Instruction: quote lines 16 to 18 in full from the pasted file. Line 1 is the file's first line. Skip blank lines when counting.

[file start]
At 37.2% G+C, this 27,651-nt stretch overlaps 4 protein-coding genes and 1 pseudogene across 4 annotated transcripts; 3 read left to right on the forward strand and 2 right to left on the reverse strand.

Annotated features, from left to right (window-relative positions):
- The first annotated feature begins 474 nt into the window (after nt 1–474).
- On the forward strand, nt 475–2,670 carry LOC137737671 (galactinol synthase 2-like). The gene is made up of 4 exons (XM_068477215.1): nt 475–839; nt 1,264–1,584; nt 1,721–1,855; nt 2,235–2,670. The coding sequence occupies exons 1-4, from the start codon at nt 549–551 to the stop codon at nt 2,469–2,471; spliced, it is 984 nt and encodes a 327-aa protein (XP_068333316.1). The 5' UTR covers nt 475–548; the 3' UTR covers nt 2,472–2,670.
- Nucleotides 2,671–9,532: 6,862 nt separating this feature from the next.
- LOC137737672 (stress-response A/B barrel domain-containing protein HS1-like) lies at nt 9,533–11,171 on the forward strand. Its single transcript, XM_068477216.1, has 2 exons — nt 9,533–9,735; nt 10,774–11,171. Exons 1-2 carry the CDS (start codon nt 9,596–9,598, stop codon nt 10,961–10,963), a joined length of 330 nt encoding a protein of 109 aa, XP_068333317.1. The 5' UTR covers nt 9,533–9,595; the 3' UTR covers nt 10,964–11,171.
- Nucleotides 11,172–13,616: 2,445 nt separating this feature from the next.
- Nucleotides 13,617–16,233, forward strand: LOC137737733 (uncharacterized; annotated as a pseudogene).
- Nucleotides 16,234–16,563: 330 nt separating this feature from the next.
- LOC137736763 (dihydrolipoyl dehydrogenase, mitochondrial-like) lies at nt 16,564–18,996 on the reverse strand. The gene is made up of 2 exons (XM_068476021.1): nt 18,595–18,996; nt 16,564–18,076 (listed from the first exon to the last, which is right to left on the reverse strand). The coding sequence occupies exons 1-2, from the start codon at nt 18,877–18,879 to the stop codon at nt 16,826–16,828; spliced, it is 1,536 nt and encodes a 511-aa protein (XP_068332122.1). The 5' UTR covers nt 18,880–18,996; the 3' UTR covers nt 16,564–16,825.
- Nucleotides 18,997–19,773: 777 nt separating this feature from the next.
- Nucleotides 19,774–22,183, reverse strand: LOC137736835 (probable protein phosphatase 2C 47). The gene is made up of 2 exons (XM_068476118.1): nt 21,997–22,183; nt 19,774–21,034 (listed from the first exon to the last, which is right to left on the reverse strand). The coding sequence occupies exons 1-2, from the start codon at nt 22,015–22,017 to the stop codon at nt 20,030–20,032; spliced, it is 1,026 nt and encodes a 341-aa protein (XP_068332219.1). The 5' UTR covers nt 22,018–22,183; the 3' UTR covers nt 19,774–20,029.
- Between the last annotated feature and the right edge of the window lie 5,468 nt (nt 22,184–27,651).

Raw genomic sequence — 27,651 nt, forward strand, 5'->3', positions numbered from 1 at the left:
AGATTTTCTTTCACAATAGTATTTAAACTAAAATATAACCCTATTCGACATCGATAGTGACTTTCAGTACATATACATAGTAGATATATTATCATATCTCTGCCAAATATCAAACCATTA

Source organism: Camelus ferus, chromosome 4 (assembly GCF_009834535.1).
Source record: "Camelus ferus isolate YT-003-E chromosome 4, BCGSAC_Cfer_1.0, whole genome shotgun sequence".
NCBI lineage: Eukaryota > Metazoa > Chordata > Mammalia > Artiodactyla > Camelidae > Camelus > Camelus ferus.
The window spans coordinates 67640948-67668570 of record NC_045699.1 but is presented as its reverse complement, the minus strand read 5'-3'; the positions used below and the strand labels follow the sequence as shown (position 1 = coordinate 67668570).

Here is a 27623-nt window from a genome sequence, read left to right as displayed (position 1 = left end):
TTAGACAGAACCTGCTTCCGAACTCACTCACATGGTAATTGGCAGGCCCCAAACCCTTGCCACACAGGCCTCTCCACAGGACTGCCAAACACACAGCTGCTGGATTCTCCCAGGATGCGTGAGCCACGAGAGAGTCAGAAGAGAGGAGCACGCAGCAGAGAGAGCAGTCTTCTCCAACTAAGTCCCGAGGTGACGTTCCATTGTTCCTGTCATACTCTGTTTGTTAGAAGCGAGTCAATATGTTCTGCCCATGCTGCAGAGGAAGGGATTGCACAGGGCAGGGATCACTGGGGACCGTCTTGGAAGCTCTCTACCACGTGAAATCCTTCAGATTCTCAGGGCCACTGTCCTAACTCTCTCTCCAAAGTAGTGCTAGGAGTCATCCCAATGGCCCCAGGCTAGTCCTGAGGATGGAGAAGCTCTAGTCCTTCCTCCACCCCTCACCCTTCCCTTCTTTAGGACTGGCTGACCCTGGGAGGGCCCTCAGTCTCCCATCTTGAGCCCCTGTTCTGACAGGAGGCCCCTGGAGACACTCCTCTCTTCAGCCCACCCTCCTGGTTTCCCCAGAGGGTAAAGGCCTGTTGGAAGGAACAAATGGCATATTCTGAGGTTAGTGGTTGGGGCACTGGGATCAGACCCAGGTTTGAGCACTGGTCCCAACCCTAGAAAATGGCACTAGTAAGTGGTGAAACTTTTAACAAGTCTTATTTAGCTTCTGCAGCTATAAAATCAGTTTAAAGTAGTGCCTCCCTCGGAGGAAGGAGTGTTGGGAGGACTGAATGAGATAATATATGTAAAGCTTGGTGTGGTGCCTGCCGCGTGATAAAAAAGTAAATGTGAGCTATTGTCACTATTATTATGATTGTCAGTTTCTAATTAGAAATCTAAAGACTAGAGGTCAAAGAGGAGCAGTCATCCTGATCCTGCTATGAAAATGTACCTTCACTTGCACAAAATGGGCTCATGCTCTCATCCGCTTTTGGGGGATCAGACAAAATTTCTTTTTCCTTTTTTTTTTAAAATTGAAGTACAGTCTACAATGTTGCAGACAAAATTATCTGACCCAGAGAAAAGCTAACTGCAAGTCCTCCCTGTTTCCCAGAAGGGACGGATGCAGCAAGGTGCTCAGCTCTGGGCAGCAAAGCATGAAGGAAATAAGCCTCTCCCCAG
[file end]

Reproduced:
Source organism: Camelus ferus, chromosome 4 (assembly GCF_009834535.1).
Source record: "Camelus ferus isolate YT-003-E chromosome 4, BCGSAC_Cfer_1.0, whole genome shotgun sequence".
NCBI lineage: Eukaryota > Metazoa > Chordata > Mammalia > Artiodactyla > Camelidae > Camelus > Camelus ferus.